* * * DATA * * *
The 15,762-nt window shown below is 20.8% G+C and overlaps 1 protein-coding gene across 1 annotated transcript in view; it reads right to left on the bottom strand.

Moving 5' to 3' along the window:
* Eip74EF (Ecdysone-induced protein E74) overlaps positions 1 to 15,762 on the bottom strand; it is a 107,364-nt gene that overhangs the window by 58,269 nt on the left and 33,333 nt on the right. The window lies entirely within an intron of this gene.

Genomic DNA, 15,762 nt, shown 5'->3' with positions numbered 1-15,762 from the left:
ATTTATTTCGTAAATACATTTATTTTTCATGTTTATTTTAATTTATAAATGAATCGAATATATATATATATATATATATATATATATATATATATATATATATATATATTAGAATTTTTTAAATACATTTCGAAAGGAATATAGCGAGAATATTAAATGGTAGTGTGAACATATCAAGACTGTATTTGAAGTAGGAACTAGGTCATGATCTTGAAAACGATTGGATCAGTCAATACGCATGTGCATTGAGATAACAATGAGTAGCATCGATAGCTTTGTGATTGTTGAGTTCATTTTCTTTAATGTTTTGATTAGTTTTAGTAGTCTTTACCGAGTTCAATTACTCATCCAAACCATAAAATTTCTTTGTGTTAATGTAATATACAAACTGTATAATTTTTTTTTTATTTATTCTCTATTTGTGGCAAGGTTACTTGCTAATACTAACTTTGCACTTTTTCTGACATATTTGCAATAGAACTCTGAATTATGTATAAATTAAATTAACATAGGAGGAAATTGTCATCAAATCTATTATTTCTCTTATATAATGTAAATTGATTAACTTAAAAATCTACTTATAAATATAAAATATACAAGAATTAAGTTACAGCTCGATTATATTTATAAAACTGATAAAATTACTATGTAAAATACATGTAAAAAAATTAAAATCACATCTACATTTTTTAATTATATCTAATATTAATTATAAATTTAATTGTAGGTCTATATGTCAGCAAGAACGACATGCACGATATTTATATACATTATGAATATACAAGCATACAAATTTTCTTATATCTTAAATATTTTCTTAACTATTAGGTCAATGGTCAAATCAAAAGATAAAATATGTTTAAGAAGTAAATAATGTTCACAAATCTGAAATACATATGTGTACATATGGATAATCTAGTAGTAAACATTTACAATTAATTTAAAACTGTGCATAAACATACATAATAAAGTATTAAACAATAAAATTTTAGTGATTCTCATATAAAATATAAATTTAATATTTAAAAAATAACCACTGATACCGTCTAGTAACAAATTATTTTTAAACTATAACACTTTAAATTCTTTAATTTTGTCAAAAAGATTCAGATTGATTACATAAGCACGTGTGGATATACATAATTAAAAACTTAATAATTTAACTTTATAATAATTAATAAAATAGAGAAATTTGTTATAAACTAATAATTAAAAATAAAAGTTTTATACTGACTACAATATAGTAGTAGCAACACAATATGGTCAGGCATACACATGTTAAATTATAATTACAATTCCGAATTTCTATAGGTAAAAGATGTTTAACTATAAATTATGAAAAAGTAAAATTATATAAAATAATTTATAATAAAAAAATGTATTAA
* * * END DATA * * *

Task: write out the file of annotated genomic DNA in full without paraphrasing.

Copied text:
The 15,762-nt window shown below is 20.8% G+C and overlaps 1 protein-coding gene across 1 annotated transcript in view; it reads right to left on the bottom strand.

Moving 5' to 3' along the window:
* Eip74EF (Ecdysone-induced protein E74) overlaps positions 1 to 15,762 on the bottom strand; it is a 107,364-nt gene that overhangs the window by 58,269 nt on the left and 33,333 nt on the right. The window lies entirely within an intron of this gene.

Genomic DNA, 15,762 nt, shown 5'->3' with positions numbered 1-15,762 from the left:
ATTTATTTCGTAAATACATTTATTTTTCATGTTTATTTTAATTTATAAATGAATCGAATATATATATATATATATATATATATATATATATATATATATATATATATATTAGAATTTTTTAAATACATTTCGAAAGGAATATAGCGAGAATATTAAATGGTAGTGTGAACATATCAAGACTGTATTTGAAGTAGGAACTAGGTCATGATCTTGAAAACGATTGGATCAGTCAATACGCATGTGCATTGAGATAACAATGAGTAGCATCGATAGCTTTGTGATTGTTGAGTTCATTTTCTTTAATGTTTTGATTAGTTTTAGTAGTCTTTACCGAGTTCAATTACTCATCCAAACCATAAAATTTCTTTGTGTTAATGTAATATACAAACTGTATAATTTTTTTTTTATTTATTCTCTATTTGTGGCAAGGTTACTTGCTAATACTAACTTTGCACTTTTTCTGACATATTTGCAATAGAACTCTGAATTATGTATAAATTAAATTAACATAGGAGGAAATTGTCATCAAATCTATTATTTCTCTTATATAATGTAAATTGATTAACTTAAAAATCTACTTATAAATATAAAATATACAAGAATTAAGTTACAGCTCGATTATATTTATAAAACTGATAAAATTACTATGTAAAATACATGTAAAAAAATTAAAATCACATCTACATTTTTTAATTATATCTAATATTAATTATAAATTTAATTGTAGGTCTATATGTCAGCAAGAACGACATGCACGATATTTATATACATTATGAATATACAAGCATACAAATTTTCTTATATCTTAAATATTTTCTTAACTATTAGGTCAATGGTCAAATCAAAAGATAAAATATGTTTAAGAAGTAAATAATGTTCACAAATCTGAAATACATATGTGTACATATGGATAATCTAGTAGTAAACATTTACAATTAATTTAAAACTGTGCATAAACATACATAATAAAGTATTAAACAATAAAATTTTAGTGATTCTCATATAAAATATAAATTTAATATTTAAAAAATAACCACTGATACCGTCTAGTAACAAATTATTTTTAAACTATAACACTTTAAATTCTTTAATTTTGTCAAAAAGATTCAGATTGATTACATAAGCACGTGTGGATATACATAATTAAAAACTTAATAATTTAACTTTATAATAATTAATAAAATAGAGAAATTTGTTATAAACTAATAATTAAAAATAAAAGTTTTATACTGACTACAATATAGTAGTAGCAACACAATATGGTCAGGCATACACATGTTAAATTATAATTACAATTCCGAATTTCTATAGGTAAAAGATGTTTAACTATAAATTATGAAAAAGTAAAATTATATAAAATAATTTATAATAAAAAAATGTATTAA